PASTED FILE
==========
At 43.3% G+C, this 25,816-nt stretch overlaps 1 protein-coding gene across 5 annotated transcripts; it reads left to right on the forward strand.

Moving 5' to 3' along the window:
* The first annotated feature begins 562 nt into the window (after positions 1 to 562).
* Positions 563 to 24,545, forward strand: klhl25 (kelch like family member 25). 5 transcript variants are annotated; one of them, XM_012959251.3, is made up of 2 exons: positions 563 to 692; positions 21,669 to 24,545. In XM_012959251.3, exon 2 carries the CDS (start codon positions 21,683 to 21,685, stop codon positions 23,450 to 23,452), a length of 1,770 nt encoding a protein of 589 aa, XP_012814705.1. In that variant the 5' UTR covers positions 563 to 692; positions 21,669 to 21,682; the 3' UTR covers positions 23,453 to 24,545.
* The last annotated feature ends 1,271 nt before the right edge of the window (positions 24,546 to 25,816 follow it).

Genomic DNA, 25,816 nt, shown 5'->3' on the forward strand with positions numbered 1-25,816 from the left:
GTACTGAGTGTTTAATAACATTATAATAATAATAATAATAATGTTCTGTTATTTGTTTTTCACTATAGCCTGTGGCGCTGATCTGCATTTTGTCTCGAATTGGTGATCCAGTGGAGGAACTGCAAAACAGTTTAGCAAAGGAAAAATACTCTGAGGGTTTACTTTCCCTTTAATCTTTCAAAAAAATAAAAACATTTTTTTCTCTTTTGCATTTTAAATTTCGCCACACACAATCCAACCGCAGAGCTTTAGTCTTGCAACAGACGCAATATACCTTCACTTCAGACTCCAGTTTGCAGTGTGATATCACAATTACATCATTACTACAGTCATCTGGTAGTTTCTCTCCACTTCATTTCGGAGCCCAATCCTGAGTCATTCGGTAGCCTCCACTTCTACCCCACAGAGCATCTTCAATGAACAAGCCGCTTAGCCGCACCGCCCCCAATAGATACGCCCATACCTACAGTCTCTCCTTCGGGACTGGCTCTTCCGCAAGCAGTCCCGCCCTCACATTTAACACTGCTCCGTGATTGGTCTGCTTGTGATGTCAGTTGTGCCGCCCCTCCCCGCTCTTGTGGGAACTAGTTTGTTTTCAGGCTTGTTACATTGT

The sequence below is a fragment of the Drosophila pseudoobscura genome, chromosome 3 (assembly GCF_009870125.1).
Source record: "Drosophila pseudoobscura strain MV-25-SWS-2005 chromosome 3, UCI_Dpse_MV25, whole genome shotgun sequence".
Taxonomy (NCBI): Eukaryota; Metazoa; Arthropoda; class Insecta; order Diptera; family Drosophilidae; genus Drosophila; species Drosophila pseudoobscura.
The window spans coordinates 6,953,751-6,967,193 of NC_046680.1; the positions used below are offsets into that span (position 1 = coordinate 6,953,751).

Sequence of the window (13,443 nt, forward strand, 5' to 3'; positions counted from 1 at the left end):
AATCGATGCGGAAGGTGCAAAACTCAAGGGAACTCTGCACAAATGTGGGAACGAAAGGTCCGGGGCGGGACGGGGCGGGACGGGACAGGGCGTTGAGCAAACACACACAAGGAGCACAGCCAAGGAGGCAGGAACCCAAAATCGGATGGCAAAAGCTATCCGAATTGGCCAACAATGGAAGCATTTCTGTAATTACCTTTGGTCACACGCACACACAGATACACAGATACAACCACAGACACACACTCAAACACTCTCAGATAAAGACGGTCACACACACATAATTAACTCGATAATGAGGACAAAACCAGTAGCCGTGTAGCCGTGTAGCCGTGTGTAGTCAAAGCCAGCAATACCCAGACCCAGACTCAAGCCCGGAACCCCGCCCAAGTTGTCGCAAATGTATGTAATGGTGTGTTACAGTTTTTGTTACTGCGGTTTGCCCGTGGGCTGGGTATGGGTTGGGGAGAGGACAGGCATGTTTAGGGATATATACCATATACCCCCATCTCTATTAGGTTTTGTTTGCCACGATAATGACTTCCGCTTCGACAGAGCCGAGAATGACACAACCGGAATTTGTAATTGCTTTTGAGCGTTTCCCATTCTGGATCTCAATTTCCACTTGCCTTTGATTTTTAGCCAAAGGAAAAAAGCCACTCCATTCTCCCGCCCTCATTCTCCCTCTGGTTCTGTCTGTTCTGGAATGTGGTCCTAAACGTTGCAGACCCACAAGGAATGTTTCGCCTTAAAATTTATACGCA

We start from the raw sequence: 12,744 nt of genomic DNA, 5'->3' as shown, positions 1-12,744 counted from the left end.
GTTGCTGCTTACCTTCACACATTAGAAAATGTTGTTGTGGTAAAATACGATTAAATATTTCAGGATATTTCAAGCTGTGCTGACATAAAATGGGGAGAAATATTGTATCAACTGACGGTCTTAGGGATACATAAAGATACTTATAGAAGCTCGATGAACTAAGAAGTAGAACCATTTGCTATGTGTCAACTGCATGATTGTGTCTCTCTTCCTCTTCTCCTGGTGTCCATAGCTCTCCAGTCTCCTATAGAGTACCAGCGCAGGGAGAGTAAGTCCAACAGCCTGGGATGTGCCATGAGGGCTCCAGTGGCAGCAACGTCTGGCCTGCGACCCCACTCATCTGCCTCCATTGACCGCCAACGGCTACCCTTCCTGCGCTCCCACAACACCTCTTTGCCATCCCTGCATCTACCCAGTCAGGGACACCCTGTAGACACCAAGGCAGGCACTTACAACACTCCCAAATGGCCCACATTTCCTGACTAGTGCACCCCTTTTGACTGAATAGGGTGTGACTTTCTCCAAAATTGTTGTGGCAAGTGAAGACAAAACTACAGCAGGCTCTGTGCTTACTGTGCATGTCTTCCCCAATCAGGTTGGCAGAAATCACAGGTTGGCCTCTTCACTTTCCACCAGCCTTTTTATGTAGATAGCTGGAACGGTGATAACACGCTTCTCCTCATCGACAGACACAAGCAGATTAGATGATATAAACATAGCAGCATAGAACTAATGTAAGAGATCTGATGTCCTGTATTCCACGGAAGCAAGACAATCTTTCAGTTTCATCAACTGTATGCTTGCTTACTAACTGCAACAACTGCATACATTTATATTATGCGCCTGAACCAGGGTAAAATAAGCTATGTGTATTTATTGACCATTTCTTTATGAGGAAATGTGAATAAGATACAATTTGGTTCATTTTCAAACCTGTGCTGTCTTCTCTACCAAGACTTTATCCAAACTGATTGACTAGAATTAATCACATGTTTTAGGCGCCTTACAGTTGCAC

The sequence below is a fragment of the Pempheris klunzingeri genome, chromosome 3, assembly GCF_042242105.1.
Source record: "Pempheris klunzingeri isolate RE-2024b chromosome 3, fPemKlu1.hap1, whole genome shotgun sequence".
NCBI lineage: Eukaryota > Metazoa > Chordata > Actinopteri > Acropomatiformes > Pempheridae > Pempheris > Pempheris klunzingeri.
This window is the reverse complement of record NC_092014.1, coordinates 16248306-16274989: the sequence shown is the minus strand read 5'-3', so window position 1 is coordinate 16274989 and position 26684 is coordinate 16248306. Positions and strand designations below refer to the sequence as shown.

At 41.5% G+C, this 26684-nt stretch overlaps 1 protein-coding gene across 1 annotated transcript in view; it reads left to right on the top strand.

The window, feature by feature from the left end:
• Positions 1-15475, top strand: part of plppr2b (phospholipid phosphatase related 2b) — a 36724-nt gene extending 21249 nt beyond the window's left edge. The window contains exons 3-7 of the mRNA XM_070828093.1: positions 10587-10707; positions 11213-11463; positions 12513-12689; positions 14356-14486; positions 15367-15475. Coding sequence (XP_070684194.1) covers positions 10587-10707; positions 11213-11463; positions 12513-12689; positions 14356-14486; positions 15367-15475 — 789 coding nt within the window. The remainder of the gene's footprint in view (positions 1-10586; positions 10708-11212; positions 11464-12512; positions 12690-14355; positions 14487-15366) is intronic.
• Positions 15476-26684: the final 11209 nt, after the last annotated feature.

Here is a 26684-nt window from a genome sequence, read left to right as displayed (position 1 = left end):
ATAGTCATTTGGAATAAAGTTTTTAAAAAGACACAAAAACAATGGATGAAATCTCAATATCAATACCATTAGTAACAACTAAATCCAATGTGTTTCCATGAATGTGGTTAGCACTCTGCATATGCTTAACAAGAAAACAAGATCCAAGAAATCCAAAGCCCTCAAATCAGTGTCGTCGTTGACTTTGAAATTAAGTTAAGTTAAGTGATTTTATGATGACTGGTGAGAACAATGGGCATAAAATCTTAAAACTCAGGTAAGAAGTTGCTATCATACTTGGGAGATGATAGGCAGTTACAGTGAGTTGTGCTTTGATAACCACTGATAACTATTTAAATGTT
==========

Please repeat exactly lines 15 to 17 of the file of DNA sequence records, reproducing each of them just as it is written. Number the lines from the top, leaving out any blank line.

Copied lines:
GTTGCTGCTTACCTTCACACATTAGAAAATGTTGTTGTGGTAAAATACGATTAAATATTTCAGGATATTTCAAGCTGTGCTGACATAAAATGGGGAGAAATATTGTATCAACTGACGGTCTTAGGGATACATAAAGATACTTATAGAAGCTCGATGAACTAAGAAGTAGAACCATTTGCTATGTGTCAACTGCATGATTGTGTCTCTCTTCCTCTTCTCCTGGTGTCCATAGCTCTCCAGTCTCCTATAGAGTACCAGCGCAGGGAGAGTAAGTCCAACAGCCTGGGATGTGCCATGAGGGCTCCAGTGGCAGCAACGTCTGGCCTGCGACCCCACTCATCTGCCTCCATTGACCGCCAACGGCTACCCTTCCTGCGCTCCCACAACACCTCTTTGCCATCCCTGCATCTACCCAGTCAGGGACACCCTGTAGACACCAAGGCAGGCACTTACAACACTCCCAAATGGCCCACATTTCCTGACTAGTGCACCCCTTTTGACTGAATAGGGTGTGACTTTCTCCAAAATTGTTGTGGCAAGTGAAGACAAAACTACAGCAGGCTCTGTGCTTACTGTGCATGTCTTCCCCAATCAGGTTGGCAGAAATCACAGGTTGGCCTCTTCACTTTCCACCAGCCTTTTTATGTAGATAGCTGGAACGGTGATAACACGCTTCTCCTCATCGACAGACACAAGCAGATTAGATGATATAAACATAGCAGCATAGAACTAATGTAAGAGATCTGATGTCCTGTATTCCACGGAAGCAAGACAATCTTTCAGTTTCATCAACTGTATGCTTGCTTACTAACTGCAACAACTGCATACATTTATATTATGCGCCTGAACCAGGGTAAAATAAGCTATGTGTATTTATTGACCATTTCTTTATGAGGAAATGTGAATAAGATACAATTTGGTTCATTTTCAAACCTGTGCTGTCTTCTCTACCAAGACTTTATCCAAACTGATTGACTAGAATTAATCACATGTTTTAGGCGCCTTACAGTTGCAC

The sequence below is a fragment of the Pempheris klunzingeri genome, chromosome 3, assembly GCF_042242105.1.
Source record: "Pempheris klunzingeri isolate RE-2024b chromosome 3, fPemKlu1.hap1, whole genome shotgun sequence".